Burying carbon dioxide 'raises earthquake risk'
Burying carbon dioxide in the ground, which has been considered a promising way to combat climate change, may increase the risk of earthquakes, according to a new report.
The process, in which liquified carbon dioxide is stored in caverns, "may have the potential for causing significant induced seismicity", the US National Research Council said yesterday.
Injecting waste water underground from natural-gas fracking may also trigger earthquakes, while using hydraulic fracturing to get trapped gas doesn't pose a "high risk", the report found.
Burying carbon may pose a higher risk of quakes than waste water disposal because it involves continuous injection of liquified gas at high pressure, according to the report.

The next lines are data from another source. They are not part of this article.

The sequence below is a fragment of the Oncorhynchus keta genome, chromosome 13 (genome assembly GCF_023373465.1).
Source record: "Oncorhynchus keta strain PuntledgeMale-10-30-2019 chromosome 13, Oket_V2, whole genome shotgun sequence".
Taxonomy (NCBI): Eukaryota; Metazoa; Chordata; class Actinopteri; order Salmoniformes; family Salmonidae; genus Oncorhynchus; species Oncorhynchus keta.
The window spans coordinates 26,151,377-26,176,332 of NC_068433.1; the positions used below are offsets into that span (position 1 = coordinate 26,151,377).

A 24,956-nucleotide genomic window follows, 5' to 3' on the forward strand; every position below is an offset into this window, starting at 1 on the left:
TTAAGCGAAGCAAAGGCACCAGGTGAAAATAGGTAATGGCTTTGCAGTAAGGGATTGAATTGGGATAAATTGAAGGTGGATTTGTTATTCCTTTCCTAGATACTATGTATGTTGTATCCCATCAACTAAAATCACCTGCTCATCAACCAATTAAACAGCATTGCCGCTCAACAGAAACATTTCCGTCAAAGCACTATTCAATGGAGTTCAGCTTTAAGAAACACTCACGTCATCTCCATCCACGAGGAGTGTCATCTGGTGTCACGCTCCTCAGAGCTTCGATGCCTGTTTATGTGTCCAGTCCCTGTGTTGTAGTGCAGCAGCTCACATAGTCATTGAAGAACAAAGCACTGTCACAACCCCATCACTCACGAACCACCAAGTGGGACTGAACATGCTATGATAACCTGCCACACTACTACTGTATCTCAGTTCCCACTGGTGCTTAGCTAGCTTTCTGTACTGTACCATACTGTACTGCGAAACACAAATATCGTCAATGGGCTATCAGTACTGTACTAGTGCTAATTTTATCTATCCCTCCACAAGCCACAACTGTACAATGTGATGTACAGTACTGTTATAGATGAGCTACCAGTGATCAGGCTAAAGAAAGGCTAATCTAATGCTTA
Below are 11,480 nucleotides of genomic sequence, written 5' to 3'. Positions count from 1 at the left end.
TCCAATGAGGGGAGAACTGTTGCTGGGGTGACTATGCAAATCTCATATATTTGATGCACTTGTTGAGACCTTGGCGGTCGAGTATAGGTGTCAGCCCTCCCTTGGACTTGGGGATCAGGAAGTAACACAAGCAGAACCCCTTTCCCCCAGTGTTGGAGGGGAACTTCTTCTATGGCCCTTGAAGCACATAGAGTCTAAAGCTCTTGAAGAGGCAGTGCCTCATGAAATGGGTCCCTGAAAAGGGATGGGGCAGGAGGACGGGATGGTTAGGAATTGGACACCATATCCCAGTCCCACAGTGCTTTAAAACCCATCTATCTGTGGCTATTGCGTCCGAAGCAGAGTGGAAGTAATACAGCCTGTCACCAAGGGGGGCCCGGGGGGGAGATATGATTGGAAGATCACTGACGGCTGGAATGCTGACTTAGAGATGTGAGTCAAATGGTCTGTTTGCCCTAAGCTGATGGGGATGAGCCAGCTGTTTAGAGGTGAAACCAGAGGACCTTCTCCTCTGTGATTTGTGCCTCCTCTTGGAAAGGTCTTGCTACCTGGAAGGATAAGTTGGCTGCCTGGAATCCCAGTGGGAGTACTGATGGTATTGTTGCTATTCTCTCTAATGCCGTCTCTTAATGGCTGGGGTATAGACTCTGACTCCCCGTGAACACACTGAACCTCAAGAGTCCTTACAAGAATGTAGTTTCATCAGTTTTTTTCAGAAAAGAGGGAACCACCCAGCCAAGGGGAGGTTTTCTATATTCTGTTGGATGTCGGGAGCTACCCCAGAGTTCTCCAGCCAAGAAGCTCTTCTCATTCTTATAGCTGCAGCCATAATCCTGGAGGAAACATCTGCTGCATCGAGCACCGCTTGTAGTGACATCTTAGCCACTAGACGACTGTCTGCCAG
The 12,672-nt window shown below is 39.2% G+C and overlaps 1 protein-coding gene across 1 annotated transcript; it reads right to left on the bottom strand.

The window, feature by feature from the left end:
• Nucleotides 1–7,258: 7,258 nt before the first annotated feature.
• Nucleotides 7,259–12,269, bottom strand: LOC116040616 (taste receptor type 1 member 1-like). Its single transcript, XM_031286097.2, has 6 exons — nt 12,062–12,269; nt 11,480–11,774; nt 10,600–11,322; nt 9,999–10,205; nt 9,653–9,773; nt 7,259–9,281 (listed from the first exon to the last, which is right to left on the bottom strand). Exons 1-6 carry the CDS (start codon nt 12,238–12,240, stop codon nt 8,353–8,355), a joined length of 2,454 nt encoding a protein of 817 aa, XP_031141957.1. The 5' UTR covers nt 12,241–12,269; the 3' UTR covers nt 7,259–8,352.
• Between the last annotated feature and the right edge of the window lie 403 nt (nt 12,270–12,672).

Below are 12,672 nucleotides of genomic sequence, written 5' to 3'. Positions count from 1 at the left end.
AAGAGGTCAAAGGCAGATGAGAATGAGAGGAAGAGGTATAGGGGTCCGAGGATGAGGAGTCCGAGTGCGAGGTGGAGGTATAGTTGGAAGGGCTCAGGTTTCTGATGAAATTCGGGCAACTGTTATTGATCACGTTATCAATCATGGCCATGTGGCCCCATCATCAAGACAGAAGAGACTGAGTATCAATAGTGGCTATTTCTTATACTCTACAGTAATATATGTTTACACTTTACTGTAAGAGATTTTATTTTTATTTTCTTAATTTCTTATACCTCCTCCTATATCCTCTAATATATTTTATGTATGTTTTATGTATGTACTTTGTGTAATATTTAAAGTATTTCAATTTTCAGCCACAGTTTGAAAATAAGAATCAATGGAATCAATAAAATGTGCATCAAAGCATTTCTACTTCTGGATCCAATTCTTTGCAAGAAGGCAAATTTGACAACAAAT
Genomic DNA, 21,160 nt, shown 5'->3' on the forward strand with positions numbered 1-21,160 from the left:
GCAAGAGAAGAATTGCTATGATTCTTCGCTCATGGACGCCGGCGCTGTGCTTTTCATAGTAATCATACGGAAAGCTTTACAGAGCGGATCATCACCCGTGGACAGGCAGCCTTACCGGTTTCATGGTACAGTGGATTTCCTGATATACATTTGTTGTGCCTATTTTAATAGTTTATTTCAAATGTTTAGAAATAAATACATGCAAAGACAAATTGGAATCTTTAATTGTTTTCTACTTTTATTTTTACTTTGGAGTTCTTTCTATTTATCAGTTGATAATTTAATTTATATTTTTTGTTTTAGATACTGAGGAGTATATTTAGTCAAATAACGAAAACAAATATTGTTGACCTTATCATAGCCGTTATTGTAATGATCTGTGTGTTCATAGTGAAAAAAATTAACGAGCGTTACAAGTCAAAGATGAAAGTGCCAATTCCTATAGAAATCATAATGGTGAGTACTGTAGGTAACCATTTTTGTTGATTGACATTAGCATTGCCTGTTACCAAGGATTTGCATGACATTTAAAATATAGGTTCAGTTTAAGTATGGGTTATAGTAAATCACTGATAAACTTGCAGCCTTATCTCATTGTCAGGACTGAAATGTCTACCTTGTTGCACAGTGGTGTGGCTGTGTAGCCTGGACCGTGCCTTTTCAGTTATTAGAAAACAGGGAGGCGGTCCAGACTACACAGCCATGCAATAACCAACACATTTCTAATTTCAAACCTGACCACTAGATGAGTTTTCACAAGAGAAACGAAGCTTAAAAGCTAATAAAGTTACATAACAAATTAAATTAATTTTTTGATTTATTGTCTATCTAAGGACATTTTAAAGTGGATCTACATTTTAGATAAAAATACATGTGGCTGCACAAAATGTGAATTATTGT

"Projects that inject or extract large net volumes of fluids over long periods of time may have potential for larger induced seismic events," according to the report, which added: "Insufficient information exists to understand this potential."
The International Energy Agency said in a June 11 report that carbon capture was "the only technology on the horizon today that would allow industrial sectors (such as iron and steel, cement and natural gas processing) to meet deep emissions-reduction goals".